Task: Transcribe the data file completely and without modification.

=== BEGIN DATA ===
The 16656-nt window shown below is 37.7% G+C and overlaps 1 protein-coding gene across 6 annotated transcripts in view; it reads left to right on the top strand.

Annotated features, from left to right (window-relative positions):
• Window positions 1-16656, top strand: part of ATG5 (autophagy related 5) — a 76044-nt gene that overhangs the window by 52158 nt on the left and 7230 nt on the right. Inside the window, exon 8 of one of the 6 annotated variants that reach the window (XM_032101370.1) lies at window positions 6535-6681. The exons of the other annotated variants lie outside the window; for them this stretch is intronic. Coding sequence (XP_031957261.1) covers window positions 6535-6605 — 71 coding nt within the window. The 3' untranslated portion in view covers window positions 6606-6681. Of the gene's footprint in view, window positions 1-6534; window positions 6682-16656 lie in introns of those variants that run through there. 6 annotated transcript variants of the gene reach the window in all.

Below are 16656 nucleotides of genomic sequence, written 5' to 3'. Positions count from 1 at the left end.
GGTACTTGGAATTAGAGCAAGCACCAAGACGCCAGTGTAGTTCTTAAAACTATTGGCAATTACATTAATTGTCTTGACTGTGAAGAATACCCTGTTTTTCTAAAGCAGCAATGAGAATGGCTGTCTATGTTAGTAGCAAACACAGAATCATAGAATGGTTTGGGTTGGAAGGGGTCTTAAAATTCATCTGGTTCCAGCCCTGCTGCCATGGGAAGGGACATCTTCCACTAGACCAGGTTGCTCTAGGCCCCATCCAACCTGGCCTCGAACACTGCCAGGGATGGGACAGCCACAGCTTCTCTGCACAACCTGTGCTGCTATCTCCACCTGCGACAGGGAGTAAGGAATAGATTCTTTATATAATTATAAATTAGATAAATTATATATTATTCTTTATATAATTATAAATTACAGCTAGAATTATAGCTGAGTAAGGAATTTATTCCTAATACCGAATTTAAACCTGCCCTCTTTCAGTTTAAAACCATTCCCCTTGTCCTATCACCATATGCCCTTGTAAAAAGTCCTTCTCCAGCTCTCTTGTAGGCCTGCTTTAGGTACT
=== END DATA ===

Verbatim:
The 16656-nt window shown below is 37.7% G+C and overlaps 1 protein-coding gene across 6 annotated transcripts in view; it reads left to right on the top strand.

Annotated features, from left to right (window-relative positions):
• Window positions 1-16656, top strand: part of ATG5 (autophagy related 5) — a 76044-nt gene that overhangs the window by 52158 nt on the left and 7230 nt on the right. Inside the window, exon 8 of one of the 6 annotated variants that reach the window (XM_032101370.1) lies at window positions 6535-6681. The exons of the other annotated variants lie outside the window; for them this stretch is intronic. Coding sequence (XP_031957261.1) covers window positions 6535-6605 — 71 coding nt within the window. The 3' untranslated portion in view covers window positions 6606-6681. Of the gene's footprint in view, window positions 1-6534; window positions 6682-16656 lie in introns of those variants that run through there. 6 annotated transcript variants of the gene reach the window in all.

Below are 16656 nucleotides of genomic sequence, written 5' to 3'. Positions count from 1 at the left end.
GGTACTTGGAATTAGAGCAAGCACCAAGACGCCAGTGTAGTTCTTAAAACTATTGGCAATTACATTAATTGTCTTGACTGTGAAGAATACCCTGTTTTTCTAAAGCAGCAATGAGAATGGCTGTCTATGTTAGTAGCAAACACAGAATCATAGAATGGTTTGGGTTGGAAGGGGTCTTAAAATTCATCTGGTTCCAGCCCTGCTGCCATGGGAAGGGACATCTTCCACTAGACCAGGTTGCTCTAGGCCCCATCCAACCTGGCCTCGAACACTGCCAGGGATGGGACAGCCACAGCTTCTCTGCACAACCTGTGCTGCTATCTCCACCTGCGACAGGGAGTAAGGAATAGATTCTTTATATAATTATAAATTAGATAAATTATATATTATTCTTTATATAATTATAAATTACAGCTAGAATTATAGCTGAGTAAGGAATTTATTCCTAATACCGAATTTAAACCTGCCCTCTTTCAGTTTAAAACCATTCCCCTTGTCCTATCACCATATGCCCTTGTAAAAAGTCCTTCTCCAGCTCTCTTGTAGGCCTGCTTTAGGTACT